The hap standard 2009 2010 review highlights monica blagescu mblagescu@hapinternational org
1 / 13

The HAP Standard - PowerPoint PPT Presentation

  • Uploaded on

The HAP Standard 2009-2010 Review Highlights Monica Blagescu [email protected] “making humanitarian action accountable to beneficiaries “. Why review the Standard and The Guide?. To reflect learning from application to date To incorporate emerging good practice

I am the owner, or an agent authorized to act on behalf of the owner, of the copyrighted work described.
Download Presentation

PowerPoint Slideshow about 'The HAP Standard ' - Philip

An Image/Link below is provided (as is) to download presentation

Download Policy: Content on the Website is provided to you AS IS for your information and personal use and may not be sold / licensed / shared on other websites without getting consent from its author.While downloading, if for some reason you are not able to download a presentation, the publisher may have deleted the file from their server.

- - - - - - - - - - - - - - - - - - - - - - - - - - E N D - - - - - - - - - - - - - - - - - - - - - - - - - -
Presentation Transcript
The hap standard 2009 2010 review highlights monica blagescu mblagescu@hapinternational org l.jpg

The HAP Standard 2009-2010 Review HighlightsMonica [email protected]

“making humanitarian action accountable to beneficiaries“

Why review the standard and the guide l.jpg
Why review the Standard and The Guide?

  • To reflect learning from application to date

  • To incorporate emerging good practice

  • To improve accessibility

  • To ensure they are “live” documents that drive improvements on accountability and quality management

The review process l.jpg

HAP Secretariat

Steering Committee

Working Groups

Reference Group/consultations

HAP Board and GA



Technical input

Wide ownership


The review process

Main steps so far

  • Preliminary consultations; January – June 2009

  • Online feedback; July 2009 – March 2009

  • Consultation workshops; September 2009 – March 2010

  • Summary from consultations

Who contributed l.jpg
Who contributed

  • Consultation meetings, focus group discussions and workshops:

    • Hosted by: ACFID, CARE International, COAST Trust, Concern Worldwide, CWS Pakistan/Afghanistan, DEC, DRC, LWF, Muslim Aid, Naba’a, NCA, OFADEC, PMU Interlife, SEEDS; ECB Project and the IASC.

    • in Bangladesh, Georgia, India, Ivory Coast, Kenya, Lebanon, Norway, Pakistan, Senegal, Sierra Leone, Sri Lanka, Southern Sudan, Switzerland, Uganda and the UK.

  • Online, email, phone

    • Over 120 organisations in 42 countries

Who contributed5 l.jpg
Who contributed

  • A total of 1,595 individuals:

    • 198: national NGOs and other CSOs

      • 81 staff from implementing partners

    • 813 were direct beneficiaries of aid programmes, representatives of host communities, and local authorities

    • 394 were national and international staff of international NGOs

    • 65 were representatives of the donor community and the UN; 28 representatives of Red Cross Societies; 97 were independent consultants or from other quality and accountability initiatives.

Overall comments l.jpg
Overall comments

  • No significant changes in the content of the Standard

  • It is short; helpful to have requirements and MoVs

    “it challenges agencies to address power imbalances between aid workers and communities”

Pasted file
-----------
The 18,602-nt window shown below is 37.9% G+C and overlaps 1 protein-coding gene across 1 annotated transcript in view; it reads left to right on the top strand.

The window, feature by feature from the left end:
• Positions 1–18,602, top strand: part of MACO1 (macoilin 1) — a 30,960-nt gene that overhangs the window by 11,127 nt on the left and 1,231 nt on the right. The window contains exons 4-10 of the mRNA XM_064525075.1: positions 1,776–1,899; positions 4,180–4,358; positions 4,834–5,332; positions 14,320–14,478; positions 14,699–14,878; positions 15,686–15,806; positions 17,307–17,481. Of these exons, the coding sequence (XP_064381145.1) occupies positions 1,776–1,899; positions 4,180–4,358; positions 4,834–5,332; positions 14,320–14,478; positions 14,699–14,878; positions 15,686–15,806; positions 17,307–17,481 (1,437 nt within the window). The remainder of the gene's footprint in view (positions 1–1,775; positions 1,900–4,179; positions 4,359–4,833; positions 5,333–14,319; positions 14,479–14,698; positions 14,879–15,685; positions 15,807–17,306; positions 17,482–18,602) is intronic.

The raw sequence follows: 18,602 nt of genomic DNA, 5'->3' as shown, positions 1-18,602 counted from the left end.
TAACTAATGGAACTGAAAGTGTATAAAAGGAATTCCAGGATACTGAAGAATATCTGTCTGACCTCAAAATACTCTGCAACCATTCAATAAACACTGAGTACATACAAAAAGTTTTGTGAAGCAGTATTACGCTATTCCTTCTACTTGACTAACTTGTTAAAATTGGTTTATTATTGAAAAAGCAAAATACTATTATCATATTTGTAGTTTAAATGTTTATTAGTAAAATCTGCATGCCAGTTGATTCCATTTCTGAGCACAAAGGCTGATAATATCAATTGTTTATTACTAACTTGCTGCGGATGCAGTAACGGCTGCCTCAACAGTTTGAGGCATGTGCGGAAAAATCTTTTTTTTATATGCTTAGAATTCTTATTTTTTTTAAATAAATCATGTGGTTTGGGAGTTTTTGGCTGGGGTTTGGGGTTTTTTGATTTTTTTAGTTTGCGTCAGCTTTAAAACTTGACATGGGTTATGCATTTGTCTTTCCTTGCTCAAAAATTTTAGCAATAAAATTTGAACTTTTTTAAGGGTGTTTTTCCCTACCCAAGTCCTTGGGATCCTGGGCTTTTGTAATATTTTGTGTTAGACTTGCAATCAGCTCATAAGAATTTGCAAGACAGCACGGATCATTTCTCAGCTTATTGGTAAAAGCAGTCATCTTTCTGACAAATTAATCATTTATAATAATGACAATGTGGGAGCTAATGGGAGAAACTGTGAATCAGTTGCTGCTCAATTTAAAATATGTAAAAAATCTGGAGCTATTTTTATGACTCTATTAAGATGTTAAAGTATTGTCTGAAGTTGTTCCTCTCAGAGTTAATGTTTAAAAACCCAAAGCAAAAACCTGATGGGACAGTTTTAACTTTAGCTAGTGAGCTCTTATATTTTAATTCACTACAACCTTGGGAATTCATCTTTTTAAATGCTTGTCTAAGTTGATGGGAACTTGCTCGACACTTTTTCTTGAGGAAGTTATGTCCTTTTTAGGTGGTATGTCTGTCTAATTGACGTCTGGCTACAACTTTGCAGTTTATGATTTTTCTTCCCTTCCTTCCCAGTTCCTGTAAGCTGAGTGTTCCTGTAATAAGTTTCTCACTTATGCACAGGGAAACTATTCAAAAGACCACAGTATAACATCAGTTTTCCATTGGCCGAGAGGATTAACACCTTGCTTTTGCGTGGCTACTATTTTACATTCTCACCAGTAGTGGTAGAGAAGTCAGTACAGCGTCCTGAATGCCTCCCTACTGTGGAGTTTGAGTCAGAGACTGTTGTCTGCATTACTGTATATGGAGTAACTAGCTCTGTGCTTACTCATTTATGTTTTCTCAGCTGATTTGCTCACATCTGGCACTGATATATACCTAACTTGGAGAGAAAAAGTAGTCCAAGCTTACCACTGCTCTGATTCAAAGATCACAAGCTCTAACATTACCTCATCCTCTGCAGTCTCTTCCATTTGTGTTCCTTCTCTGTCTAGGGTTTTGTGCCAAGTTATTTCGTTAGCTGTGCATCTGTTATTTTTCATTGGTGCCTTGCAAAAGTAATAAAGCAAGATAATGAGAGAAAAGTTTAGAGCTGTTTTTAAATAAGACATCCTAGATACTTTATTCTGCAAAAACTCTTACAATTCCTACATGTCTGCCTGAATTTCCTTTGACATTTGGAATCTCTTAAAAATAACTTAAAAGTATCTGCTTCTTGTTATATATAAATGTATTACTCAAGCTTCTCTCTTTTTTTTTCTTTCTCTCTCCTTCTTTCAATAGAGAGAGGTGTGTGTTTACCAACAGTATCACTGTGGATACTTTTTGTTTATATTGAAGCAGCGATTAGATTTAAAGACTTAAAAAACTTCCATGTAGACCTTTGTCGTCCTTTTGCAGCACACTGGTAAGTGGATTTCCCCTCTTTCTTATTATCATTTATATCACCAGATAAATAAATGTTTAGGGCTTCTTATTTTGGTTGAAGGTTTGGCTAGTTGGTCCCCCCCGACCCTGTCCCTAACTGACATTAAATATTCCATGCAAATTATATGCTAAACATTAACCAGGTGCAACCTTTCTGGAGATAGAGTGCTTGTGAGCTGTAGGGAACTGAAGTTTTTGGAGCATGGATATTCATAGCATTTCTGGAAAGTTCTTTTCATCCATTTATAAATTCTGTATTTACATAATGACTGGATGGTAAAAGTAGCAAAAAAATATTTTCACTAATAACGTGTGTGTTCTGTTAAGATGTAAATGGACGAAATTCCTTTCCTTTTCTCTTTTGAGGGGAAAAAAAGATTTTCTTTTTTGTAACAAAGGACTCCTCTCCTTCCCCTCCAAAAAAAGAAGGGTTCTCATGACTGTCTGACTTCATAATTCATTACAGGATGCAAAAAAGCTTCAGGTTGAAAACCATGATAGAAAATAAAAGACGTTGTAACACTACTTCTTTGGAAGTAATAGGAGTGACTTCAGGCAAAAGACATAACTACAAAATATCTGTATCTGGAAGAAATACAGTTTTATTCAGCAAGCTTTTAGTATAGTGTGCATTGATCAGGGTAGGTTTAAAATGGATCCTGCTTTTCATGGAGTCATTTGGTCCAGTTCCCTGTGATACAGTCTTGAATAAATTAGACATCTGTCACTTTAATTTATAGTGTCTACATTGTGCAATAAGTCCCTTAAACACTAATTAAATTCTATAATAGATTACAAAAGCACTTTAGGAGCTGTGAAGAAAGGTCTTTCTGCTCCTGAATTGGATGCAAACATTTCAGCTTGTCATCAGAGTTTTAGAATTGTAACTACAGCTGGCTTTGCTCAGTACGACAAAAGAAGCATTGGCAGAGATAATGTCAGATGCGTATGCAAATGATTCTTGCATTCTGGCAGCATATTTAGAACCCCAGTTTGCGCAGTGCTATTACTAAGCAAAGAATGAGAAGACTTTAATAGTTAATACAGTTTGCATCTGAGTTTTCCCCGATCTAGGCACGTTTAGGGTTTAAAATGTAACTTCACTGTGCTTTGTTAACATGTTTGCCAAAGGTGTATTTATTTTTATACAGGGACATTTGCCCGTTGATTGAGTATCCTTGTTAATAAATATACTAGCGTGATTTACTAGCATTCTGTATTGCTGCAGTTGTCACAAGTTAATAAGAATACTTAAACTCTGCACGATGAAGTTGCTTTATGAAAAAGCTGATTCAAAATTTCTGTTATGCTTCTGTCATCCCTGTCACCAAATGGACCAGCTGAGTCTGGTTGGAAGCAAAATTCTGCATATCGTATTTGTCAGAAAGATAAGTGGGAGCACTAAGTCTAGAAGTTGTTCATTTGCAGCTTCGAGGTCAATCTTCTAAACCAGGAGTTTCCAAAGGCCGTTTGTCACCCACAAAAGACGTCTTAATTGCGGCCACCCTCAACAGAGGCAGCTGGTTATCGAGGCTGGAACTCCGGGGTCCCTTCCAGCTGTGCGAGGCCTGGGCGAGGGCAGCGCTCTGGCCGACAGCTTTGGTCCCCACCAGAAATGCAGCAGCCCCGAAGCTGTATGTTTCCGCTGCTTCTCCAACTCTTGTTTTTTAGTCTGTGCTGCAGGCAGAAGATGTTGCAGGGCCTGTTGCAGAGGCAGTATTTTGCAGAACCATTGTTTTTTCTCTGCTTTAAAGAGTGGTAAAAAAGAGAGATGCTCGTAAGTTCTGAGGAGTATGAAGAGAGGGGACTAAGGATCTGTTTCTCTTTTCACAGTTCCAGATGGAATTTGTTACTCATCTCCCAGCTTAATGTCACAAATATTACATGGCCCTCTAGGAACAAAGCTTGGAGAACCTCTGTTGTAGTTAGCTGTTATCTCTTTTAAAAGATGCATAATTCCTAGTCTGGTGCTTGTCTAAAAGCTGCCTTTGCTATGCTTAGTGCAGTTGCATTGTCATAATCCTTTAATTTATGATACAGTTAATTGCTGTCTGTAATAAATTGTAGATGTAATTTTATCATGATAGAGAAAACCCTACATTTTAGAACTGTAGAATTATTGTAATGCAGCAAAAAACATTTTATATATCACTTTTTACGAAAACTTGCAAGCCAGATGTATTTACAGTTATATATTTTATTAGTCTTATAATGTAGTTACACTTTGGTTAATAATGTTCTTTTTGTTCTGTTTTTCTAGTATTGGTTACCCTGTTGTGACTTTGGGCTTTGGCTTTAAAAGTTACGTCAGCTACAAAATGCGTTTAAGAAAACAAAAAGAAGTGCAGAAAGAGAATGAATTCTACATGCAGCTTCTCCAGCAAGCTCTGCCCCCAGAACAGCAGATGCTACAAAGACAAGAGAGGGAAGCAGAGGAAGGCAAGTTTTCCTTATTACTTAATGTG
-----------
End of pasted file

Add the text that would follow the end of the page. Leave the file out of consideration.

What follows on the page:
“it breaks down accountability to affected populations into distinct and logically-linked parts”

    “First attempt to meaningfully go beyond voluntarism and set up quality benchmarks that are monitored”

However l.jpg

  • Make language more user-friendly

  • Clarify linkages and avoid overlap

  • Balance policies and practice

  • Balance the weight of different requirements

  • Standard / audit process differences

  • Benchmarks 1 and 6 are least clear

  • Benchmark 3 is least explicit

Highlights 1 l.jpg
Highlights (1)

  • Handling complaints of exploitation and abuse

    • No new Standard or benchmark

    • Standards of behaviour for staff/codes of conduct

    • Role of managers

    • Partners: as stakeholders in the CRM; should they be required to have standards of behaviour?

  • Financial accountability

    • The Standard to reflect current audit practice

    • Financial accountability between partners

  • Requirements for agencies working with partners

Highlights 2 l.jpg
Highlights (2)

  • Gender

  • Application to multi-mandate agencies

  • Coherence and complementarity

    • Content: Sphere

    • Content and process: ACFID, DEC, People In Aid, INTOSAI

  • No additional benchmarks

    • Coordination

    • Supply chain

    • Ethical fundraising

Immediate next steps l.jpg
Immediate next steps

  • Sphere Handbook revision meeting

  • Input from People In Aid

  • Follow up meeting with the DEC

  • Support from ICVA on complementary approaches

Tentative timeframe l.jpg
Tentative Timeframe

  • June: public consultation on first draft

  • end July: Steering Committee review

  • 26 July to 3 September: public consultation on the second draft, including:

    • the Reference Group

    • each member agency requested to submit formal feedback

  • 20 September: final draft shared with the Steering Committee

  • 4 October: Final draft ready for approval

Outputs l.jpg

  • Reports from all consultations

  • Summary of suggested changes from the Standard Review consultations

  • Feedback on the two draft versions

  • Briefing paper on main lessons learnt from the implementation of the Standard to date

  • Report on benefits and challenges of implementing the HAP Standard

  • Revised Guide, auditor guidelines, other tool

Unresolved issues l.jpg
Unresolved issues

  • Working with partners (Group 1)

  • Accountability Framework (Group 2)

  • Quality Management System (Group 3)

  • “Other stakeholders” (Group 4)

  • Principles (Group 5)